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Reach and Rise in Alexandria
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Reach and Rise in Alexandria

After-school program at Hammond Middle School celebrates graduates.

Students at the RARE graduation.

Students at the RARE graduation. Photo by Vernon Miles.

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Students compete to answer trivia questions.

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Abdullah Amin (left) and his son Kalimullah Amin.

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Fatima Doumbouya (left) with her daughters Fatou (center) and Nansira Doumbouya.

Underneath the celebration at the party after school in Hammond Middle School, there is a concern. Dozens of students gathered with their parents and a few teachers in the library at Hammond Middle School to celebrate their graduation from the Reach and Rise (RARE) program. But beneath the festivities is the worry among parents and administrators that without after-school programs like this one sponsored by the Concerned Citizens Network of Alexandria (CCNA), for some of the students this graduation might be their last from public schools in Alexandria.

Retired Col. Jim Paige said the program started in 2009 after T.C. Williams High School was ranked with one of the highest dropout rates, and corresponding lowest graduation rates, in the state. Even today, Alexandria’s graduation rate is 86 percent, below the state average of 91 percent. Paige said the program’s focus is starting young and working with students to get them invested in education before they even attend high school. Paige also said the program’s focus is on “the whole child,” a popular term in education communities that means working to improve the student’s life and activities outside the classroom as a piece of improving their academic achievement.

“It’s really taken on a life of its own,” said Paige. “The magic was the people who helped; people like Ferdinand Day.”

RARE is a program exclusive to Hammond Middle School at the moment, though those running the program hope to see it expand in the future. Herve Aitken, co-chair of CCNA, joined four years ago as a math tutor.

“I was very impressed with the eagerness I saw kids putting into their efforts,” said Aitken. “I love the group, and I love the goals; helping our minority students do well in a system set up to discriminate … Their success is our future.”

“They throw all of the disadvantaged children into one building,” said Gwendolyn Day-Fuller, chair of CCNA. “We’re here working with them trying to make sure they’re successful.”

Parents and teachers in attendance at the graduation, a small ceremony held in the upstairs library, said the after-school assistance has really benefited many of the students.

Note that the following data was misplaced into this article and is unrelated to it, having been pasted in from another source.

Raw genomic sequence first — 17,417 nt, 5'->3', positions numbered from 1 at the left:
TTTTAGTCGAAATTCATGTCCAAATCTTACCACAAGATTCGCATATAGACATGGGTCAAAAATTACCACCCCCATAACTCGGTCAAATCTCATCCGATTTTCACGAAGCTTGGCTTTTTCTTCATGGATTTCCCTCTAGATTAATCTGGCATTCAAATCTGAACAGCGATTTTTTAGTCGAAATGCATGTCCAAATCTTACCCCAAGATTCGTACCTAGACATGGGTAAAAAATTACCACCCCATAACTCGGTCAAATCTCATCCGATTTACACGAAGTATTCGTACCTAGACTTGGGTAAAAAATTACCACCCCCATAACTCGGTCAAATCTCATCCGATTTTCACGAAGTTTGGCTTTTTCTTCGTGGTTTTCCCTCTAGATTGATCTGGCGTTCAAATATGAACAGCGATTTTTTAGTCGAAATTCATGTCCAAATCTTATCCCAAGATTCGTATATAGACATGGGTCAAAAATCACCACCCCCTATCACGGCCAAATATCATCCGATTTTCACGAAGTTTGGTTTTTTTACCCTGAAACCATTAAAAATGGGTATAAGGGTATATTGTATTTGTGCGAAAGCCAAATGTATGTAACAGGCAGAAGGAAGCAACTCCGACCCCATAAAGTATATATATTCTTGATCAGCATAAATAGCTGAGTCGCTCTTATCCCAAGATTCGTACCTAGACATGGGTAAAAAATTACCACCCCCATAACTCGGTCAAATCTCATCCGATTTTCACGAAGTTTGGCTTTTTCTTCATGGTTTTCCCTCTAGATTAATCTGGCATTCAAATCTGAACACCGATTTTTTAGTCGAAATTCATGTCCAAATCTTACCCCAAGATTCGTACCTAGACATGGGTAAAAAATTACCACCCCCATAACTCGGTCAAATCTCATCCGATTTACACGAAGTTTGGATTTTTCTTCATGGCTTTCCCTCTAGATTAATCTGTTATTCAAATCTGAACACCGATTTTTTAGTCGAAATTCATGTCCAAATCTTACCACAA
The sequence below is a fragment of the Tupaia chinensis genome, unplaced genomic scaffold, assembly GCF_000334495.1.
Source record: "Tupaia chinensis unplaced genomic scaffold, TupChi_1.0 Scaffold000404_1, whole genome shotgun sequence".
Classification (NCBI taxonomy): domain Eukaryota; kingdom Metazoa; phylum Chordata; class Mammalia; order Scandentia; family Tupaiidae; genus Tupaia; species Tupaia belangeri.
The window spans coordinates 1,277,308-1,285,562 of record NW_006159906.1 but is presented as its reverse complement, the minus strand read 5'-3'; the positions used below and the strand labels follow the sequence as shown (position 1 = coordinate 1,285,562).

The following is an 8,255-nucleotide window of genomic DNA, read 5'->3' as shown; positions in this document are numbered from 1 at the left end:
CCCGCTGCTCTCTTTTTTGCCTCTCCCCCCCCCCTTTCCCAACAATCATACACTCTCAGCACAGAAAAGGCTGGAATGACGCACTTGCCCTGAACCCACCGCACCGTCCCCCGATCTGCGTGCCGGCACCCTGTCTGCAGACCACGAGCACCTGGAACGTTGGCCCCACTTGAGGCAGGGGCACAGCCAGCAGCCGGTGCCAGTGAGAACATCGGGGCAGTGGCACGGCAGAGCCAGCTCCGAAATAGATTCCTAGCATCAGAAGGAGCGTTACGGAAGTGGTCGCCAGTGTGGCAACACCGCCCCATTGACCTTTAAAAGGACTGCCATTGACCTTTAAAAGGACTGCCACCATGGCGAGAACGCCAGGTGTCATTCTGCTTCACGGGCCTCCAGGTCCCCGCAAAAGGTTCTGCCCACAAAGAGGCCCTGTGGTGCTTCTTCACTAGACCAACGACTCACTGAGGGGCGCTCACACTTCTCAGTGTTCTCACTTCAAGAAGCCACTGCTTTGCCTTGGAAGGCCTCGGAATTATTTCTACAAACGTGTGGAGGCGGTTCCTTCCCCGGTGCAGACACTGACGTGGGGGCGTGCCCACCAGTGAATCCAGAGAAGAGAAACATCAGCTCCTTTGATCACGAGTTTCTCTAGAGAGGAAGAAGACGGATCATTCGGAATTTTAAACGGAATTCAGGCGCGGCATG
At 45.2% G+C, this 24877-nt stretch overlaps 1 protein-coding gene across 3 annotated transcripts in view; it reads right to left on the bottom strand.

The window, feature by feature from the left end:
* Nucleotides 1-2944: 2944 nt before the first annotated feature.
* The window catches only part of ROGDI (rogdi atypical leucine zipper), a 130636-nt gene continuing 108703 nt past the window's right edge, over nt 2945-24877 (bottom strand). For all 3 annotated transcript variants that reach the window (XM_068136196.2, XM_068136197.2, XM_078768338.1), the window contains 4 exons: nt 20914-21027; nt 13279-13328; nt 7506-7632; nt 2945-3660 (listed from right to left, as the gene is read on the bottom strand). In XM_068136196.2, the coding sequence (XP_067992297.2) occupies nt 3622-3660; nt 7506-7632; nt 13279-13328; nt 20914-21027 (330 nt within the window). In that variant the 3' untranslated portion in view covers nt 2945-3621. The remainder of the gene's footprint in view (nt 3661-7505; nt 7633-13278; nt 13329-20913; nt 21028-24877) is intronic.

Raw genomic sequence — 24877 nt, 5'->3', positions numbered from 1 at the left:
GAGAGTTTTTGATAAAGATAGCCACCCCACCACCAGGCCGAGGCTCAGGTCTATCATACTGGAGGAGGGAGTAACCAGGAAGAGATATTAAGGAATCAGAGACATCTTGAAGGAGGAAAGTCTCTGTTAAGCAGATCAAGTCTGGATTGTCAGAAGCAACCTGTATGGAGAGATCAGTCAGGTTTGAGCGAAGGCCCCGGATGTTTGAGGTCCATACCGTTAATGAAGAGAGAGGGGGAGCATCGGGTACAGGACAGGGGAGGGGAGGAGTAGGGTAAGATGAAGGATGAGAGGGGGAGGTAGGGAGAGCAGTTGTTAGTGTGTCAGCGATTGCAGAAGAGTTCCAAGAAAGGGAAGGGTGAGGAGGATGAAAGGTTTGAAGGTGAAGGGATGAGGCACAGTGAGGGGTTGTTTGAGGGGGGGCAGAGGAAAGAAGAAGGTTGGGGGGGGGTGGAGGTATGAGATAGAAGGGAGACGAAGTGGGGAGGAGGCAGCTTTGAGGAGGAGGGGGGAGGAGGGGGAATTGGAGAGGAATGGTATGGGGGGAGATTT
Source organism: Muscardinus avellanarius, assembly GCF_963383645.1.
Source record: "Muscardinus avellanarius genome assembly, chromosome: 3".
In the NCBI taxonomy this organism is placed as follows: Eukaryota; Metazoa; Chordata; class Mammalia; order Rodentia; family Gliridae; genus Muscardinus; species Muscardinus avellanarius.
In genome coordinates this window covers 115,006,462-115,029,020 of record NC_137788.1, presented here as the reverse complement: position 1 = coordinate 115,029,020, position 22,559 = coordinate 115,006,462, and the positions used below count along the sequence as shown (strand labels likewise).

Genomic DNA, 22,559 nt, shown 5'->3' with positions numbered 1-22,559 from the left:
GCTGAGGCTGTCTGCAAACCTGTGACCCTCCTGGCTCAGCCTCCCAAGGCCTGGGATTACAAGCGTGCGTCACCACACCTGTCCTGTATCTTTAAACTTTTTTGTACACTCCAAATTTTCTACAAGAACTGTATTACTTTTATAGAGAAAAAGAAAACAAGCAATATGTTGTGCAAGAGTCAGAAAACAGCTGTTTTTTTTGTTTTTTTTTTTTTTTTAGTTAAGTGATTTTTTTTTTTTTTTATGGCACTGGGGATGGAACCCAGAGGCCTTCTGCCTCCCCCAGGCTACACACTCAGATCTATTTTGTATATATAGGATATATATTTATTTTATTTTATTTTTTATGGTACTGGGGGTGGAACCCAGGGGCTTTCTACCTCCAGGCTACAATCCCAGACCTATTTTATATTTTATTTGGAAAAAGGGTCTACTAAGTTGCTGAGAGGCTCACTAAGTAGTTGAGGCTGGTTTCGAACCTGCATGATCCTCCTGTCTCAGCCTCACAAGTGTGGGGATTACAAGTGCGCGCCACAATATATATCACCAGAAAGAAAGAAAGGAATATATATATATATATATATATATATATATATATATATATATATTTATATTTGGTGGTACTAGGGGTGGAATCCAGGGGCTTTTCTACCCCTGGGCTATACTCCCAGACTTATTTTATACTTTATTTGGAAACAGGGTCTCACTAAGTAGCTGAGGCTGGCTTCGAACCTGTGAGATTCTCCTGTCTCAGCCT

“The students I work with during the day get an extended lesson into what we learned during class,” said Felicia Tolliver Johnson, a language arts teacher at Hammond. “It’s really helped with reading comprehension. For a large percent, they begin to enjoy reading.”

Nilcrea Bentley, a parent of a Hammond student, said for parents who work it’s comforting to know their students can stay after school.

“I’m less worried about when she gets home,” said Bentley. “It’s helpful to know she can stay after school to catch up on assignments. Working in school and getting that extra support, I think it will be good to see in her growth.”

Abdullah Amin attended the graduation with his son, Kalimullah Amin, whose quick answers to math trivia questions during one portion of the graduation netted him $30. The Amins have recently moved to the United States, and Abdullah said the after-school program has helped his son acclimate.

“Kalimullah (Amin) is going into computer science as a result of this program,” said Abdullah Amin. “He was in the international academy but was moved to the regular program because his English has improved so much.”

The graduation was attended by Mayor Allison Silberberg, former Mayor William “Bill” Euille, and Councilman John Chapman.

“This is a great moment,” said Silberberg. “You’ve all been working hard, and we’re here for you.”

During the informal ceremony, RARE students showed off their mandalas, a circular reflection of their life experiences and passions, and read bio-poems, poems written by students about their own hopes and fears. The mandalas were a kaleidoscope of different nationalities, with varying interests from sports to the popular online game Fortnite. Nansira Doumbouya, wearing a “MISS RARE” sash, showed the two mandalas she created. One was a collage of images from her home in Africa. The other was a painting of a Muslim woman gazing up at the moon, associated with the holiday Ramadan. Doumbouya said both images are reflecting of her heritage and where she came from.